Water Quality Products Managing Editor Rebecca Wilhelm recently spoke to Dan Felton, vice president of government relations for the International Bottled Water Assn. (IBWA), about the regulatory and legislative challenges facing the bottled water industry.
Wilhelm: What are the main challenges facing the bottled water industry?
Vapur and Elkay allied in partnership to promote reusable bottles and filling stations
Vapur Inc., makers of the foldable, reusable and eco-friendly “Anti-Bottle,” recently announced a partnership with Elkay, manufacturer of stainless steel sinks and faucets for residential and commercial use, to create the Vapur Refill Station Program, making water more accessible to college campuses nationwide.
Entrepreneur and business executive to help People Water revolutionize bottled water industry
People Water Inc. recently announced that its board of directors has named Ken Bretschneider as CEO.
The announcement comes as the recent startup enters an aggressive expansion phase that includes many notable partners. With Bretschneider’s credibility and proven ability to attract investors and create revenue-building partnerships, People Water expects strong growth and return for its investors.
As water coolers evolve to include more complex point-of-use filtration systems, certification becomes increasingly important. Dave Bentley, technical manager for NSF Intl., recently discussed the ins and outs of cooler certification with Water Quality Products Managing Editor Kate Cline.
Kate Cline: Which NSF standards apply to water coolers?
IBWA and CVP team up to encourage recycling
As past of its goal to provide companies and organizations with a voluntary solution to the need to address recycling rates, the Curbside Value Partnership (CVP) recently announced an addition to its sponsor list: the International Bottled Water Assn. (IBWA).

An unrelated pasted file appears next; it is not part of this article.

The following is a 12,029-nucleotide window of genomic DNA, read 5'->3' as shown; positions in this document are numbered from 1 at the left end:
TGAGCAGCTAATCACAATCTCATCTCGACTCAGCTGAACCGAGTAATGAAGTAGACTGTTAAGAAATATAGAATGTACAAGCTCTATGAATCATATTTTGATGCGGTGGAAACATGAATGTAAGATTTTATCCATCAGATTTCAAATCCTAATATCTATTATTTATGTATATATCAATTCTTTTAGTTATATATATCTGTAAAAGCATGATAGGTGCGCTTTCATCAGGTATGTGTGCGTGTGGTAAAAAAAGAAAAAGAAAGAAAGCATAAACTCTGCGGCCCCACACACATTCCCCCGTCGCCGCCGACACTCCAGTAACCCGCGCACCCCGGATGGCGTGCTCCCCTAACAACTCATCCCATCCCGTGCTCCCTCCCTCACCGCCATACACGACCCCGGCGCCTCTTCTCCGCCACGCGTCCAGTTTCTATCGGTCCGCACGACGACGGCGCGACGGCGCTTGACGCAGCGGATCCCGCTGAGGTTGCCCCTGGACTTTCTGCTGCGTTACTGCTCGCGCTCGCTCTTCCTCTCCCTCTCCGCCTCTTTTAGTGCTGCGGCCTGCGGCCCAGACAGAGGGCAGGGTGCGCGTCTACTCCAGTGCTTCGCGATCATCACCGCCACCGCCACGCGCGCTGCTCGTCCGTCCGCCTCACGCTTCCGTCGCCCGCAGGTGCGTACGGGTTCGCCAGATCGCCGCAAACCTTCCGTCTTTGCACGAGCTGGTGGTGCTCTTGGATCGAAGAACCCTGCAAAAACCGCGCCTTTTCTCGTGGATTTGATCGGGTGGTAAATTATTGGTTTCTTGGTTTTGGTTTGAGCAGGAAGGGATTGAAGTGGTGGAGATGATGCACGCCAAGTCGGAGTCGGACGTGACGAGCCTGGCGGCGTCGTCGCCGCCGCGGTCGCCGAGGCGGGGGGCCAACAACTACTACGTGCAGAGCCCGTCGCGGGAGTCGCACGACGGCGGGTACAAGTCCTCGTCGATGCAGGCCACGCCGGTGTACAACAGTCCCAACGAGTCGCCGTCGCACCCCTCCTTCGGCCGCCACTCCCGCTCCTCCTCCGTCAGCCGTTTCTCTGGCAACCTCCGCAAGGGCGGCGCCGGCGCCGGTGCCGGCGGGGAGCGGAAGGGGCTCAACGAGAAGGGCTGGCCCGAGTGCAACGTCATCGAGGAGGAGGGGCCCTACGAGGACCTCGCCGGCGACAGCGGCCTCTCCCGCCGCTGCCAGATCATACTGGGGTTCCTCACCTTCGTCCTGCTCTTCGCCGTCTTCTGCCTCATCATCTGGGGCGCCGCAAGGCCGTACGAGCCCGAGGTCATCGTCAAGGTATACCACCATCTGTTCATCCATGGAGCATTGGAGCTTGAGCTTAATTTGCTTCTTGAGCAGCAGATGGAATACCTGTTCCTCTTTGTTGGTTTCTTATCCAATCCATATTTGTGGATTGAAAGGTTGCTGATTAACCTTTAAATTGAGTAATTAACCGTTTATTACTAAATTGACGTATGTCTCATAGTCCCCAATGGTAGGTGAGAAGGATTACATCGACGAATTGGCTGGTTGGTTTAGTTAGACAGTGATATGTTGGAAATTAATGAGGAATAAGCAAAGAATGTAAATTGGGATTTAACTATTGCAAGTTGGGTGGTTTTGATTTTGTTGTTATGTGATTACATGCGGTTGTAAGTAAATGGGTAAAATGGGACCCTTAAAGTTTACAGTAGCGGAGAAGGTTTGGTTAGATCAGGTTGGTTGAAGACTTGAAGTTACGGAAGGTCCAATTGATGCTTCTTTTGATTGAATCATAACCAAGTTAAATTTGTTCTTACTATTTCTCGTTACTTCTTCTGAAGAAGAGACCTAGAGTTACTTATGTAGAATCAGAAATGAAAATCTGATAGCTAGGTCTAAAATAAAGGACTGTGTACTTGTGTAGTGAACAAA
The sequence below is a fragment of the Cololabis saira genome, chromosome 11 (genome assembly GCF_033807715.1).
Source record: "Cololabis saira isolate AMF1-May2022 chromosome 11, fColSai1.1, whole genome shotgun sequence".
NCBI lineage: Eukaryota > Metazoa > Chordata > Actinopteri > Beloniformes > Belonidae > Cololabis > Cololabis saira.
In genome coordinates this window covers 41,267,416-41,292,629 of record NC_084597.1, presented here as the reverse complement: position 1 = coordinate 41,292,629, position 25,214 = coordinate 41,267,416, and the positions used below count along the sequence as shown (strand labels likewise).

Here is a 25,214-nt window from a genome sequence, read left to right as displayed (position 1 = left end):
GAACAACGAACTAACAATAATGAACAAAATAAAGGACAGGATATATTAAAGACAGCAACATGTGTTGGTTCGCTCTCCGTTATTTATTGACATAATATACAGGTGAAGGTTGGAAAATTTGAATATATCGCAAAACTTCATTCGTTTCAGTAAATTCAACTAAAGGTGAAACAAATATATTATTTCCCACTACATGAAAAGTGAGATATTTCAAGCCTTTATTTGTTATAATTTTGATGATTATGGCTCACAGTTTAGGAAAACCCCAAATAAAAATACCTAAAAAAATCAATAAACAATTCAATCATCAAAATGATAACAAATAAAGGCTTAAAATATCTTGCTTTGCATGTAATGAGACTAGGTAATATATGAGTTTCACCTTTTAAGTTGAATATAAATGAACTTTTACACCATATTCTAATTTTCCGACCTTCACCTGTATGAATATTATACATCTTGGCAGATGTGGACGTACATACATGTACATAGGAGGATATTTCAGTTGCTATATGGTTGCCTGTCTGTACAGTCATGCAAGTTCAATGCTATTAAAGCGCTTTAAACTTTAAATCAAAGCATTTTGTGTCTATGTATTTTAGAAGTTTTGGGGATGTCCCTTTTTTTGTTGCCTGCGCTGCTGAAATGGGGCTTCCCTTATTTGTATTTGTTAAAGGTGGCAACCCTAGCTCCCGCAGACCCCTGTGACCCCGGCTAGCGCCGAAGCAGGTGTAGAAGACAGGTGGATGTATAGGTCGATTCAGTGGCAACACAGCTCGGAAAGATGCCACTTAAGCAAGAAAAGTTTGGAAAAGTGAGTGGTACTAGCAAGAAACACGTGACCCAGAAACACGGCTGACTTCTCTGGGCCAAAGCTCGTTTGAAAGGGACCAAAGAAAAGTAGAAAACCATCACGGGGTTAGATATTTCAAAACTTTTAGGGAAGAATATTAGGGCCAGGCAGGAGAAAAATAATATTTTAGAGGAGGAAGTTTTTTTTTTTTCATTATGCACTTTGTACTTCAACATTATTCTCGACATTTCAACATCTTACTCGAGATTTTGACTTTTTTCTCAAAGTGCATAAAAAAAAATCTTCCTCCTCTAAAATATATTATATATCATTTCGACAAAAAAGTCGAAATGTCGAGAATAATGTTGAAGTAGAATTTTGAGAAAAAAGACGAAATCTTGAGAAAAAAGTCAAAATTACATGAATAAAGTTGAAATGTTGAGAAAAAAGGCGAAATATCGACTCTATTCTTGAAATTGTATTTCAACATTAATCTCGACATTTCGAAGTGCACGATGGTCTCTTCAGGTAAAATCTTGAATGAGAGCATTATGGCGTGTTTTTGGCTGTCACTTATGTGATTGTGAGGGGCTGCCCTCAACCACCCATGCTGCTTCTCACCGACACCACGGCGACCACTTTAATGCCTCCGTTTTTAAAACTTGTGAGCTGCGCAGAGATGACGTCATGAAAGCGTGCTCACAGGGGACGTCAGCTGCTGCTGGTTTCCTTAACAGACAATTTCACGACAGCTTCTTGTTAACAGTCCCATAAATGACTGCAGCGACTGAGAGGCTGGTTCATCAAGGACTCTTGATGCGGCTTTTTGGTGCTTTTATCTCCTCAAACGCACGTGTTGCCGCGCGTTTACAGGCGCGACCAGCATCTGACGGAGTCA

The cafeHydrate app was designed to help consumers differentiate between the multitude of bottled water choices
Michael Coman Design recently announced the availability of the firm's new app—cafeHydrate—on the App Store.
CafeHydrate is a bottled water buyer's guide app to be used on the iPhone and iPod touch. The newly available app was designed to help consumers learn about and appreciate the differences among all bottled waters so they can make an informed purchasing decision.
The National Assn. for PET Container Resources says 1.5 billion lb of PET plastic were recycled in 2010
The International Bottled Water Assn. (IBWA) is honoring Earth Day 2012, celebrated on April 22, by announcing increases in curbside recycling of PET plastic water bottle containers and an effort to improve the environmental footprint of the bottled water industry.
A newly released study shows that PET plastic bottled water containers are once again the single most recycled item in nationwide curbside collection programs. As of 2010, the recycling rate for PET plastic bottled water containers increased to 32%, more than doubling in the last six years.
The ban aims to reduce plastic water bottle waste and address social concerns
After the Queen’s University Principal’s 2010 pledge to end all bottled water sales on its campus in Kingston, Ontario, Canada, the university is on track to enforce the ban in September, according to the Kingston Herald.
The aim of the ban is to create a greener campus community by reducing plastic water bottle waste as well as address social concerns regarding private corporations' control of drinking water.
Queen’s is among the first Canadian universities to push for such a ban, according to Aaron Ball, the university’s sustainability manager.
With a growing consumer demand for purified water, vending is an increasingly popular option for customers and businesses alike. Patrick Graf, president of Liquid Action Systems Inc., recently spoke with Water Quality Products Managing Editor Kate Cline about the latest trends and technologies that not only making vending a simpler option, but also a more profitable one.
Kate Cline: What are some current trends in the water vending industry?
Worries about toxins are all around us. It seems that everyday, news stories report a new chemical threat in the clothes we wear, the air we breathe, the water we drink or the bottles we drink it out of. These emerging contaminants seem to be popping up all over the place. But what about chemicals we have known about for years—especially the ones we intentionally put in our drinking water?